Approaching Mount  Stevia

We stopped halfway along with the irresistible desire to take a picture of the two of us in the amazing scenery, it took a few attempts but we eventually got something we were happy with. It was now passing between rocky spires either side of the path that everything started to get even more interesting. We were given glimpses into the valley to the right of us every so often that looked just as dramatic & we noticed that there were some fairly dark clouds gathering in the distance. The path now started to get a little more tricky with several cabled sections and a little more exposure and a junction whereby we could turn right and continue into the next valley along path 2 or continue forwards along path 17 and over Mount Stevia. Our decision was based on the fact that the path on the map looked like it went around Stevia, not over the top, and the clouds behind us were beginning to close in quite fast.

The map didn’t give us any indication of how steep the ascent was over Stevia or how steep it was until we got halfway up we still thought we would be swinging around the back of it before realising we had to keep going on up. Unfortunately at the halfway point and as an example of how fast the weather changes in the mountains a storm started right behind where we had seen some clouds forming only 20 minutes before. We started to panic and had to make a decision either retreat down the mountain and walk further around and towards the storm with no prospect of shelter or carry on and try to race the storm, summit Stevia and get down the other side. We gambled to race the storm and summit. It was a bit of a panic as the storm was closing on us quicker than we were closing on the summit and we really didn’t want to be the only living things that high in the middle of a storm.

We managed to reach the summit and Gemma decided we had to take a Selfie regardless of the storm by now pretty much on top of us and in the middle of rain pelting down around us. I’m glad she did, by this point we had both put away our cameras and she had her adventure camera out, it was a great photo! We pressed on as the rain got heavier and started the descent the other side. In yet another example of how quickly the weather changes as we started the descent which was very steep getting slippery with the rain and had lots of scree in front of us the rain suddenly stopped and we were again in bright sunshine! Literally just the other side of the mountain, the storm stayed the other side of us and we were safe and bathed in the sunshine again.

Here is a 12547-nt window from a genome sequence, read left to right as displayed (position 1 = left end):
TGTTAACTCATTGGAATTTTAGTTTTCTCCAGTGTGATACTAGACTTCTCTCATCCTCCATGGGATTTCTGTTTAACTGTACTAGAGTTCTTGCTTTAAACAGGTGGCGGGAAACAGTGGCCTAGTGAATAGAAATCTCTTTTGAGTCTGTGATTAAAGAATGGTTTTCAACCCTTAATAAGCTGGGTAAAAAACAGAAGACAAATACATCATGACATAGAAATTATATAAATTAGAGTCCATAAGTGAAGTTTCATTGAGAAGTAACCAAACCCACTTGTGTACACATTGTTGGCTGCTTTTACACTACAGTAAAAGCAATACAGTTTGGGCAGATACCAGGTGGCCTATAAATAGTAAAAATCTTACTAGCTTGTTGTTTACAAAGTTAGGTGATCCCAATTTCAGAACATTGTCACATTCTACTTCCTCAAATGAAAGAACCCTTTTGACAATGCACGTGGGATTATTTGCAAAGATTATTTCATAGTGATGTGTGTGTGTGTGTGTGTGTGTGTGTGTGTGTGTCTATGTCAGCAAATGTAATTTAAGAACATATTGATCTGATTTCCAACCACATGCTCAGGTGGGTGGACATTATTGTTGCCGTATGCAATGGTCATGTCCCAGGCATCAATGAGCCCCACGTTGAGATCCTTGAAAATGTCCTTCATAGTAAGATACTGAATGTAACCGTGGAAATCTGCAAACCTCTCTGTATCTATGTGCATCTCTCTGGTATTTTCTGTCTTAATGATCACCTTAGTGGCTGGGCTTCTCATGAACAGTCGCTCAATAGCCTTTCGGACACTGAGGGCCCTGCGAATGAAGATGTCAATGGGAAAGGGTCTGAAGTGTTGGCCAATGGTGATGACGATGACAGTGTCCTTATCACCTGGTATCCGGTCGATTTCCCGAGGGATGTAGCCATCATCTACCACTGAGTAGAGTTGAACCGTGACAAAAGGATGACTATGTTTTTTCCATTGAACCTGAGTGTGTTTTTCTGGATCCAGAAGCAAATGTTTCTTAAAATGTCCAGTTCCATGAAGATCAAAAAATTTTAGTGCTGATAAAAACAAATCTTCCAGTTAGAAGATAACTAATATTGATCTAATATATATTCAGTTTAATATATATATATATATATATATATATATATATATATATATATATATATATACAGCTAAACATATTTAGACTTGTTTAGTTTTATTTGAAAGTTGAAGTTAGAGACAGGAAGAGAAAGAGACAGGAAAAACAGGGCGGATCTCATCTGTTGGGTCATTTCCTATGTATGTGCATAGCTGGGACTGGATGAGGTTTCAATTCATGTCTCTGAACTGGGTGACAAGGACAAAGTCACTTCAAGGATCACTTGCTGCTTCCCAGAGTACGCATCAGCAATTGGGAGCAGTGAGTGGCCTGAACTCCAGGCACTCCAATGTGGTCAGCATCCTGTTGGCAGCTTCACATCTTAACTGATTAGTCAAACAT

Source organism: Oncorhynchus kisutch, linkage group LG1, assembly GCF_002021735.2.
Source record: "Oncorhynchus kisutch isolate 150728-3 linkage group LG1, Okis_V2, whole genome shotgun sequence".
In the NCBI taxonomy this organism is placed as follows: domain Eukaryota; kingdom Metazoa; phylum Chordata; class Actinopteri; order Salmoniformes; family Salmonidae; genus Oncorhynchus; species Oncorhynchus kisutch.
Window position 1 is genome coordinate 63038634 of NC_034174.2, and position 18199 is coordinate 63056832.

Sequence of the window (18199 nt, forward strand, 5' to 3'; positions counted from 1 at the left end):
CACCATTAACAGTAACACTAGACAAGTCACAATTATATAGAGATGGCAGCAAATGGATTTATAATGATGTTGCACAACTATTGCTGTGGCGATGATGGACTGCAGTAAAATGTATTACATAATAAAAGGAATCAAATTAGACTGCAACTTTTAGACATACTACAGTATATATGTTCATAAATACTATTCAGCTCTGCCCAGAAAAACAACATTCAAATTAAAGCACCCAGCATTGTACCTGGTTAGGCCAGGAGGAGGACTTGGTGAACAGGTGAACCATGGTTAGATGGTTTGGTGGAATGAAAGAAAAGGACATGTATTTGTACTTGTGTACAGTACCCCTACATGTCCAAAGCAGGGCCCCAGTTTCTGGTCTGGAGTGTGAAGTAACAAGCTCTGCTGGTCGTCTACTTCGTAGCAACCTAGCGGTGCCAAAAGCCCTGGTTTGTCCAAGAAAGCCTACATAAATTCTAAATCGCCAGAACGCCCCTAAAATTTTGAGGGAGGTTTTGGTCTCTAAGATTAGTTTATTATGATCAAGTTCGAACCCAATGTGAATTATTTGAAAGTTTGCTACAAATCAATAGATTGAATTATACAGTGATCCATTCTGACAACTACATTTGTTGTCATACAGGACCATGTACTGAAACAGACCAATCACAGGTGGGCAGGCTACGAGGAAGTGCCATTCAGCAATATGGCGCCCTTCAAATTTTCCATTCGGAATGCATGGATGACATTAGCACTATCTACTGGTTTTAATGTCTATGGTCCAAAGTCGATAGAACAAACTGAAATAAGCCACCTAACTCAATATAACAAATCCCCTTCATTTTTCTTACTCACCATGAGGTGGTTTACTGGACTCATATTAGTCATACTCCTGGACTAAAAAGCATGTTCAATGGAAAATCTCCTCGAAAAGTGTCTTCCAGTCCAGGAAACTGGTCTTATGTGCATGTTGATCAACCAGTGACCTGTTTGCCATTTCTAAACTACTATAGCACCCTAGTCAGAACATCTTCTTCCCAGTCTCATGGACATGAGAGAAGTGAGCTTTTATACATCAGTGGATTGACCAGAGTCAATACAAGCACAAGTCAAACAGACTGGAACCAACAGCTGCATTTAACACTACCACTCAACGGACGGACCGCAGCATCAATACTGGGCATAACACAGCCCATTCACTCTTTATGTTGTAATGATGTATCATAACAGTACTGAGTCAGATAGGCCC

The Path to Selva

The path down Stevia is very steep, with a section of slippery wooden steps and a dodgy handrail. Looking into the distance you can see the path stretching away following the top of a bowl-like depression in the land. We headed for the steep grassy slopes beyond and the sound of cowbells. The views are just as dramatic along here and the path eventually after about an hour brings you out at Rifugio Stevia, from the signposts about 2:30 hours from Selva. We were now getting hungry and hadn’t really kept a check on the time, realising it was now 18:00 we decided to eat our packed lunch which we hadn’t eaten earlier and phone Al to see what times the buses leave Selva. He informed us quite dryly that we were out of luck and that last bus from Selva left at 17:00 and he very kindly offered to meet us with a van in Selva and drive us back to Corvara.

The path from Rifugio Stevia to Selva is amazing and by now my camera battery was dead so I couldn’t take any more pictures. The views are amazing and you stay high up along the path most of the way with an extremely steep descent into Selva through the tree line and its problems of roots underfoot and slippery dead leaves and twigs. It took us the 2:30 that the signpost had suggested and thankfully met Al and the van right at the foot of the path. We had walked for about 11 hours and covered 26 kilometres, among the most amazing landscapes. It was one of my favourite hikes in the Dolomites, it also taught me a lesson about how quickly the weather can change and to always prepare for the worst in the mountains. Thankfully everything worked out well and we managed to get back to Corvara and enjoy the usual day off pizza out in one of the local restaurants.

Mount Stevia, Selva and the Dolomiti High Path
Article Name
Mount Stevia, Selva and the Dolomiti High Path
A description of our walk which took us from Corvara under Sassongher onto the Dolomiti High path above the Vallunga valley, going over Mount Stevia before finally descending into Selva.
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Rob Pinks Blog